Diminution of the dollar
Live mint | July 16, 2007
V. Anantha Nageswaran
DXY is the US dollar exchange rate index against six other currencies —the Euro, Japanese yen, British pound, Canadian dollar, Swedish krona and the Swiss franc. The index is on the cusp of breaking down below its 20-year low. If it does, experts who analyse charts for patterns suggest that it would open the bottom for the US dollar. We don't know if the event will occur this week or next or even later. The question in my view is one of WHEN and not IF. Of all the things happening in global financial markets, the US dollar outlook is one of the few that are explicable in a rational framework.
There is a risk perception about the health and the healthy foundation of the US financial system that has been created by the extension of mortgage loans to ineligible borrowers and the entire ponzi financing structure built on such shaky underlying loans. This is not the first time. In less than a decade, the world has witnessed in the US, the dotcom boom and bust, the collapse of Enron and WorldCom, lack of integrity in the investment research community, the legislative overreaction that scared investors off from listing in stock exchanges in America and, now, the financing and securitization of housing mortgages that are increasingly in default.
Of course, we are talking about the US, not an emerging economy. Credit rating agencies would not downgrade American treasuries to anything less than AAA investment grade. It is too much to expect them to rationally price the risk of a scandal-prone financial system such as America's. For reasons that are too numerous to be listed here, they were too slow to react to signs of trouble in mortgage-related instruments.
Investors would then turn to the central bank to compensate them with higher yields for the risk of holding the currency. That is what happens to poorer countries. Their systemic shortcomings are mercilessly scrutinized and fussy investors have to be soothed with higher interest rates to the detriment of domestic interests. But, the US borrows in its own currency. Hence, if the US dollar weakens, it is effectively able to default on its debt. The value of the currency is a worry for lenders and not the borrower!
Moreover, investors know that American monetary authorities have a tradition of responding to investors' distress calls. Wall Street is too big to be allowed to fail and America's global superpower status is partially derived from that. That is how the Greenspan Put was born. Bernanke is yet to be tested on his readiness to write a put option for Wall Street to exercise. However, he gave hints of it in a speech in 2002. He said that when faced with the risk of a deflation, any central bank intent on fighting that could, in theory, run the printing presses full time and flood the economy with currency, thus creating inflation. This suggests that he would not hesitate to debase the dollar to preserve growth, jobs and, perhaps, asset prices, too. Arguably, among the central banks of the developed world, the Federal Reserve is the most politically sensitive institution. The preservation of the value of the dollar is easily a matter of lower priority.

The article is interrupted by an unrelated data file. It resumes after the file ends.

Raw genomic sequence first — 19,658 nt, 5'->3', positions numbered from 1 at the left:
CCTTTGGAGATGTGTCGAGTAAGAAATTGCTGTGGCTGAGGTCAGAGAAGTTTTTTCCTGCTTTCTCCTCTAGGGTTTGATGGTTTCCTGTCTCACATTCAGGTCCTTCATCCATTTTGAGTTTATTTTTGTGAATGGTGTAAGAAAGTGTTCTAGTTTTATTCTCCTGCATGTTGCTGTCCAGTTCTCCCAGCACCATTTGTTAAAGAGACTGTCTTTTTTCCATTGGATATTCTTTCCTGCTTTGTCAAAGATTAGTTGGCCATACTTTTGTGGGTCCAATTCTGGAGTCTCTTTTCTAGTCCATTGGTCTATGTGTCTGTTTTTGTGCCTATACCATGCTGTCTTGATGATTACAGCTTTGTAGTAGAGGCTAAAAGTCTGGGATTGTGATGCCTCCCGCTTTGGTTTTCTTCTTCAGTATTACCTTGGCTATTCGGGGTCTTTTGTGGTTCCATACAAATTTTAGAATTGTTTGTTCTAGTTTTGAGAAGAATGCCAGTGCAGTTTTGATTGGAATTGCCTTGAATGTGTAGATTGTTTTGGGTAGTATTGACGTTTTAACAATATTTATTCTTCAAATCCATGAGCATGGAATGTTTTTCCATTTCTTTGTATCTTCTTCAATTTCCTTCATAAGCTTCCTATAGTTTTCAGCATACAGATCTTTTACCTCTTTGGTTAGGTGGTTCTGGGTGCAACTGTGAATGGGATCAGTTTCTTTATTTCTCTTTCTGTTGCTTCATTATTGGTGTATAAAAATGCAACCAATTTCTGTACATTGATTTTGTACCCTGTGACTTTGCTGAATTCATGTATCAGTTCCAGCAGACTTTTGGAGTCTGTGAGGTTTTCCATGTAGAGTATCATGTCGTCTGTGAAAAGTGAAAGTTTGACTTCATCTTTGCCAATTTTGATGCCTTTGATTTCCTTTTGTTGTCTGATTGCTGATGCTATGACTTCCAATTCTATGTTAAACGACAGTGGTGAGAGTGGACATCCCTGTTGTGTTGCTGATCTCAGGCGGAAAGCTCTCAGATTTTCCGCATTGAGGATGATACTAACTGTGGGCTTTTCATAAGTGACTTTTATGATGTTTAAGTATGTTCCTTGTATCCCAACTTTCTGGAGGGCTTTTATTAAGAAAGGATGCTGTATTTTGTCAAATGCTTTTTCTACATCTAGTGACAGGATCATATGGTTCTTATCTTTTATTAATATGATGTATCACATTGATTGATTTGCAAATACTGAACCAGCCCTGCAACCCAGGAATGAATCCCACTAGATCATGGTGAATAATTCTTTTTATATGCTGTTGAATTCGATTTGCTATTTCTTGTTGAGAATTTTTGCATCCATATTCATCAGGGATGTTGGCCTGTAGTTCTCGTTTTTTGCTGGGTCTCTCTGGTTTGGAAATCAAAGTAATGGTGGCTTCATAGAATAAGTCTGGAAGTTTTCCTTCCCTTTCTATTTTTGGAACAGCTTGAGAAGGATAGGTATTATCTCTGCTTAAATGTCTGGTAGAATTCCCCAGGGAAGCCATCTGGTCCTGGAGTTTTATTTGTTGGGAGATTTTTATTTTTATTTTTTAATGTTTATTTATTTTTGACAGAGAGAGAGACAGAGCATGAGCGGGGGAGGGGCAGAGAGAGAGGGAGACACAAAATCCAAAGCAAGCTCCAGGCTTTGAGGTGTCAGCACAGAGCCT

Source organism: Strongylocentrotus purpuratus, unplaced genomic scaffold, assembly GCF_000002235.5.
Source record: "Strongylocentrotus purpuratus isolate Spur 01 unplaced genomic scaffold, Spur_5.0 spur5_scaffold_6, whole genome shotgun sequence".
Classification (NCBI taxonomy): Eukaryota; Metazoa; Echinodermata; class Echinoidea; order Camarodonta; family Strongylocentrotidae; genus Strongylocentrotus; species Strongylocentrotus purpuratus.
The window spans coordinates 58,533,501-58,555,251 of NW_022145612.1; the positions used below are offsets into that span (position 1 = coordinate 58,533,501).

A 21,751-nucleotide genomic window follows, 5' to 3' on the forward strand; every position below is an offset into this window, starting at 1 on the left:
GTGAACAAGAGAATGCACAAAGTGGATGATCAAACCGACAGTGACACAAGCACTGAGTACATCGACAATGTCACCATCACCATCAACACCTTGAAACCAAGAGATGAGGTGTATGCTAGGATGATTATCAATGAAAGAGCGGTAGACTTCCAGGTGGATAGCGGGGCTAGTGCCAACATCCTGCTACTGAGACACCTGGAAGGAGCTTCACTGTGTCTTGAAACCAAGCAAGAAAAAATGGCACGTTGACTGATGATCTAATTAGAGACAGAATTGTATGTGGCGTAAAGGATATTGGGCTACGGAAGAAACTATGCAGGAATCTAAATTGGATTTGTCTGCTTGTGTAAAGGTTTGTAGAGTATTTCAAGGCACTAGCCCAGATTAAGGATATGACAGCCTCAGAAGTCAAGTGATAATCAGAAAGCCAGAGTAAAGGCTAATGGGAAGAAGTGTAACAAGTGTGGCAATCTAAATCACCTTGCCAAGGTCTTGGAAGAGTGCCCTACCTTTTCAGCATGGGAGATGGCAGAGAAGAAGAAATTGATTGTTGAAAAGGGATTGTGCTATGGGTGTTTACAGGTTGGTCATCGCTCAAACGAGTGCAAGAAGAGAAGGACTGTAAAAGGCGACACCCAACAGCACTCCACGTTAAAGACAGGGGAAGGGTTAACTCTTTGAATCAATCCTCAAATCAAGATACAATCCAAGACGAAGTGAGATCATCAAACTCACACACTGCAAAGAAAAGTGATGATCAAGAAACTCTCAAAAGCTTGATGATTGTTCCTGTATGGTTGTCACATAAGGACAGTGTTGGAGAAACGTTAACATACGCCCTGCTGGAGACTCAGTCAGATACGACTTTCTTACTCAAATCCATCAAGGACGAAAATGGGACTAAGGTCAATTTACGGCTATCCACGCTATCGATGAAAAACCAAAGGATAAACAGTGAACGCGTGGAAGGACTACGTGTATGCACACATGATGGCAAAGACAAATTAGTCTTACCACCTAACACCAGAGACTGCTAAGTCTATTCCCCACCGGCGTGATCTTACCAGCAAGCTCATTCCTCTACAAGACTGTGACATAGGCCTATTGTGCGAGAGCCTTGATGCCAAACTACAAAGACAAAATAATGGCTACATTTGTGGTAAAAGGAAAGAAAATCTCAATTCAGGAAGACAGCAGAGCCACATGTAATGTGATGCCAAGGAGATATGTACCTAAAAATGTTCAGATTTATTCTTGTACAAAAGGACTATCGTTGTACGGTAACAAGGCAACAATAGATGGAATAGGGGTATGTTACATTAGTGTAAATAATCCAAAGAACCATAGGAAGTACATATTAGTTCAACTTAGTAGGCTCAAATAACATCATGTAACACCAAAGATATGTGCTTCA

The US finds itself in this situation because creative destruction—an intrinsic feature of vigorous capitalism —has been replaced with creative preservation of asset prices and Wall Street bonuses. Briefly, this is the consequence of overzealous and misguided commitment to free markets that has made the financial sector the tail that wags the dog, which is the real economy in the US.
Given such an evolution of the soundness of the US financial system and its practices in recent years, it is a matter of surprise that it has taken so long for the US dollar to begin its decline. Investors are right to expect that other central banks—the European Central Bank in particular— would be relatively more willing to defend the value of their currencies than America's Federal Reserve.
Of course, it won't be easy. Politicians and business lobbies would howl. The newly elected French President Sarkozy has already given enough hints of his intentions to use the currency as a trade weapon, as Japan and China, are doing so at present. Nonetheless, investors should expect to be surprised by the extent to which the euro would strengthen against the US dollar in the coming year or two. Second, precisely because there is a limit to how far it could rise, other currencies such as the Singapore dollar or the Swiss franc should be part of investors' portfolios. Third, “currencies” such as gold and silver which hurt when they fall on the feet should also be picked up at current levels. Theunravelling of the US dollar would be the dominant feature of the financial landscape for the next few years.
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